I hadn’t heard about the Depeche Mode iTunes Pass fiasco:

Just recently, Apple introduced its iTunes Pass program with Depeche Mode, only to find the proposition dismantled by the internet itself.  The Pass builds extras around a formal album release date, and packages everything into a multi-week program.

But all of that is predicated on scarcity and control.  What happens when the album leaks?  That is exactly what happened with Depeche Mode, to the surprise of few.  Buyers were left holding the bag on an $18.99 extravagance, while those paying $0 were granted access to the entire album – and various extras as well.

(via Resnikoff’s Parting Shot: Not Your Father’s Release Schedule… — Digital Music News.)

Interesting attempts to innovate and consequences in the music industry right now. I’m just realizing I didn’t blog here about the Leadership Music Digital Summit Karsten and I attended a few weeks ago, and what my impressions of that were. This was basically it: there’s so much disruption in this industry right now, and some very bright minds are trying many different approaches to make something new work, find a new model, build out lucrative side businesses from that model, etc. But it seems that the disruption is happening faster than the innovation, and that’s really freaking everyone out.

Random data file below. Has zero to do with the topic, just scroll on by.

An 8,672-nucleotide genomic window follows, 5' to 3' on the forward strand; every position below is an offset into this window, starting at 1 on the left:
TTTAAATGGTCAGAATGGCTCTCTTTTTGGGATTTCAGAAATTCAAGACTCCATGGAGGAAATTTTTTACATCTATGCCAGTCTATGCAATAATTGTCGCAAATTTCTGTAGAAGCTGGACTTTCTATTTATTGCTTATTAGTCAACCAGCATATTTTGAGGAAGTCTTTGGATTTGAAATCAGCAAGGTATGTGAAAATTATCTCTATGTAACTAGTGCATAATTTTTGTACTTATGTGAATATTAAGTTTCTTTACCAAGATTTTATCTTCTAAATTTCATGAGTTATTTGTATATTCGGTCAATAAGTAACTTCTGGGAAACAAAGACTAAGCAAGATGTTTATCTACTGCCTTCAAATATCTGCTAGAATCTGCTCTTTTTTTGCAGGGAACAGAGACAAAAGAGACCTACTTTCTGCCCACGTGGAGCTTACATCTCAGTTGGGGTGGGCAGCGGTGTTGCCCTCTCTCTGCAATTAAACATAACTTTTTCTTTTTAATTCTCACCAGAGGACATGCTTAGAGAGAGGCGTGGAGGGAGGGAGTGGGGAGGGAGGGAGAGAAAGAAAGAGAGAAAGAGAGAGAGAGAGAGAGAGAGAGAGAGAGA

I mean, truly, that was my overriding impression from that conference: not one of hope and excitement, but one of a general anxiety and fear about what happens next.

But the flip side of that is, it’s just about anyone’s game right now. Anyone with an idea could come along and innovate on behalf of music makers, and on behalf of music lovers. There certainly are innovators already. It’s just that there’s so much room for more.

Depeche Mode, iTunes, and the state of the music industry,

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